“This program is designed and developed to be done in team setting. At Fallbrook, even though I was the main speaker, the idea was to involve many, many people in the church, and even others that are not in the church. I had a 90-minute presentation, then there were usually three or four different presenters . . . who were not necessarily medical people.”
Youngberg adds, “As we move into trying times, the work of the church is to minister to people, [and] the only work left is the work of medical missionary [health] work, and so it’s imperative that we have tools in front of us to accomplish that effectively.”
John Youngberg, who along with his wife and son created the WIN! Wellness program, says that a key element of the series is that its information is accessible and designed to engage participants.
“All the materials have group activities as well as personal intentionality. It’s made for small groups,” he said in a telephone interview. “The leading questions are there for people to discuss. The dynamic between the participants in the program is as important as the content being presented.”
To John Youngberg, participation is vital: “The questions are key to people sharing their story. We worked hard to make the approach positive, rather than negative.”
The experience of bringing people from the community to Adventist churches is something quite familiar to Paula Reiter, office manager for the Ardmore, Oklahoma, practice of Dr. Neil Nedley, a physician who has devised a program for helping people overcome depression using biblical health principles. Reiter, who says she suffered depression after an automobile accident, explained in a telephone interview that teaching these principles brings results.
“I can’t explain it, but you form a bond with people,” he says. Churches who have held the program say it has brought “the best turnout they’ve ever had,” she says, adding, “depression is a leading reason people miss work or school worldwide and people are seeking help.”
“At the end of the program the people who participate share the most beautiful testimonies,” Reiter says. “They share how they’ve been able to stop smoking, drinking, and even stop using caffeine.”
“We used to wonder why people made all these changes as a result of a depression recovery program,” Reiter said. Now she believes she knows the answer: while people need help with depression, they are also eager for the other health information the program contains. “People are just desperate for help,” Reiter says.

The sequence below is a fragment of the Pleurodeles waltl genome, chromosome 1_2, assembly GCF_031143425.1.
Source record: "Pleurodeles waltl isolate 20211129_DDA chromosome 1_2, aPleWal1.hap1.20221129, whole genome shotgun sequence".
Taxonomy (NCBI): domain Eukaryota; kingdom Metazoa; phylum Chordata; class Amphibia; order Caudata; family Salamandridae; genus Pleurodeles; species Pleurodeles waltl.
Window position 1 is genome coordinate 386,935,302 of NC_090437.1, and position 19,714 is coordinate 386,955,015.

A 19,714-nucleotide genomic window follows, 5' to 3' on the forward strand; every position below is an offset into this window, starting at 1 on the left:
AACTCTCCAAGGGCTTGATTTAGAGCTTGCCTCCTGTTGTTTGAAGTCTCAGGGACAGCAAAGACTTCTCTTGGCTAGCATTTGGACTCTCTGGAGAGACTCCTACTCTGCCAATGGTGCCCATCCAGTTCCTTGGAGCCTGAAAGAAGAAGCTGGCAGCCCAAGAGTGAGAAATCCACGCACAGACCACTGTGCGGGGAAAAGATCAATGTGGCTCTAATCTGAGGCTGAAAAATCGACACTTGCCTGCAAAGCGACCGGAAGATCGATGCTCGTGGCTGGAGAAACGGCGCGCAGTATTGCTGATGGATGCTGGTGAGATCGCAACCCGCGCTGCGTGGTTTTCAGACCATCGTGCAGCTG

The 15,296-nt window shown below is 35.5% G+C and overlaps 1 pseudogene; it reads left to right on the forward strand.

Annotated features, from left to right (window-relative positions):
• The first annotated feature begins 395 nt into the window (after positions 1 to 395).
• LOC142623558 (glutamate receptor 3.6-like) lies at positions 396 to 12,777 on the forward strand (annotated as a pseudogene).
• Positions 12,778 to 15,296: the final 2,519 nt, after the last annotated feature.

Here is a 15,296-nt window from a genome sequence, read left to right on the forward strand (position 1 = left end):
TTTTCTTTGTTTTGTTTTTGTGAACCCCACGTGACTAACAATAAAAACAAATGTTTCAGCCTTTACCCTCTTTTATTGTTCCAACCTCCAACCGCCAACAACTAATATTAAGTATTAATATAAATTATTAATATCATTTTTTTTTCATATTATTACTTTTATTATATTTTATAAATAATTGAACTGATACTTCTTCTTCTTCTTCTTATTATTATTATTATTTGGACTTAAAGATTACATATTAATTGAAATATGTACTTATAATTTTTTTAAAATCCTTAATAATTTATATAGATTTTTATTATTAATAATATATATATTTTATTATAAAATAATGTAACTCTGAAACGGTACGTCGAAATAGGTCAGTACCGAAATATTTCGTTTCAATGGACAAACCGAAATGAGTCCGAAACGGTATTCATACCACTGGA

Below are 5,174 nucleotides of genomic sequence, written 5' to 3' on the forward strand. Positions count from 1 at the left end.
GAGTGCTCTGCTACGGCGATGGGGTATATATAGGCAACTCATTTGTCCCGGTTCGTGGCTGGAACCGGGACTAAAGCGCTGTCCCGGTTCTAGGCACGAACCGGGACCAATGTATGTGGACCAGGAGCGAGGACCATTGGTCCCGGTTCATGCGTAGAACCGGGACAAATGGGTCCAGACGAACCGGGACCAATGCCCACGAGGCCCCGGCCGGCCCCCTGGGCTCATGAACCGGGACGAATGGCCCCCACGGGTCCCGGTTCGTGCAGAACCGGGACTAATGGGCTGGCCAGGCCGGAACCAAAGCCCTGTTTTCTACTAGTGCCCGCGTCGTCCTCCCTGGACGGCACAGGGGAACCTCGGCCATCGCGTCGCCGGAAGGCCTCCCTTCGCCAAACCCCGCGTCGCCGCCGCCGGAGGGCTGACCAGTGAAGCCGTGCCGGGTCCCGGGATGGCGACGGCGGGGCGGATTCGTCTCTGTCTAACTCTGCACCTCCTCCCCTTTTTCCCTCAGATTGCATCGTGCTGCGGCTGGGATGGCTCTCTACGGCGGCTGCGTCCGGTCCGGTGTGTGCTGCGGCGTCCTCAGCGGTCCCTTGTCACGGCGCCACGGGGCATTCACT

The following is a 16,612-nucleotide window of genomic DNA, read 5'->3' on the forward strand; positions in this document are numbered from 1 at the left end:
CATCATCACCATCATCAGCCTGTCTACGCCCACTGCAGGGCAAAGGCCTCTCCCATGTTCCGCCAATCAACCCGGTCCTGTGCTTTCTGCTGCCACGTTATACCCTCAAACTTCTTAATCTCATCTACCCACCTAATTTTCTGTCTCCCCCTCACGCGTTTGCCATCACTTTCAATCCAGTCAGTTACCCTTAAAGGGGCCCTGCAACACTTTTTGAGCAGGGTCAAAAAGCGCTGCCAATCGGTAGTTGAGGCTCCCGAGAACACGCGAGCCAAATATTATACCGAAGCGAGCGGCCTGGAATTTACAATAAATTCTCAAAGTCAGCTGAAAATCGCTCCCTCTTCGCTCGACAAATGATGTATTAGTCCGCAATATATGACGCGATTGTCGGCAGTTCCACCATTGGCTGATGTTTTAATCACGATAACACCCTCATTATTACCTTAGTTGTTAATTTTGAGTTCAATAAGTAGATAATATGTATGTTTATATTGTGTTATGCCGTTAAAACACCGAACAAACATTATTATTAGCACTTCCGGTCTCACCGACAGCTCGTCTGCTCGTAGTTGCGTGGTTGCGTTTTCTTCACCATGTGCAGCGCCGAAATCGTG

Recently she conducted an eight-week program in Gainesville, Texas. The program was attended by 72 people from a variety of faiths, including Catholic, Baptist, Methodist, Church of Christ, and Buddhist. “These people were just hungry for nutrition and health information,” she reports. That program has led to another engagement: this fall, Reiter will be conducting a seminar at the Catholic church in Muenster, Texas.
“We have a wonderful tool,” Reiter says of seminars such as this one. “We need to be in the forefront in providing this valuable health information to others.”
Such interest is not limited to the United States or even to North America. Smoking, once a major problem here, is still a significant issue in other parts of the globe, including Malaysia, where the government is concerned with reducing the use of tobacco. This is where Dr. Edward Nathan, a Loma Linda University public health graduate and director of the Adventist Wellness Center at Penang Adventist Hospital in Pulau Pinang, Malaysia, comes in.
Smoking is “a big issue in Malaysia,” Nathan said in a telephone interview. “The government is trying its best to promote the idea of stopping smoking.”
To promote Breathe Free, the Adventist smoking cessation program, Nathan says, “we are advertising now in the hospital, [cardiac] patients who are smokers are given pamphlets, and we put up posters in the hospital. The government is advertising on TV and in newspapers” to also promote quit-smoking efforts.
Nathan says the four-week program is condensed into three weeks, and that spiritual matters are introduced toward the end, even if the bulk of attendees are usually Buddhists.
The hospital will also have “stop smoking” booths at area factories and encourages workers to attend a stop-smoking class, Nathan says. “We will have more people come in,” he expects.
To Diehl, such efforts as the CHIP seminars are a way to reclaim the principal values of the Adventist lifestyle.
“We have undervalued what the Lord has really given us,” he says. “The church has been entrusted with the health message, with [Ellen G. White’s] first [health] vision in 1863. But we have put most of our emphasis on medical ministry rather than medical missionary work,” he says, defining the latter as education.
For Finley, who had just preached at evangelistic series in Singapore and India before speaking with Adventist Review, the integration of a health message with a spiritual emphasis evokes core Adventist values. “Health ministry really meets the needs of people,” he asserts.
Mark A. Kellner is news editor of the Adventist Review.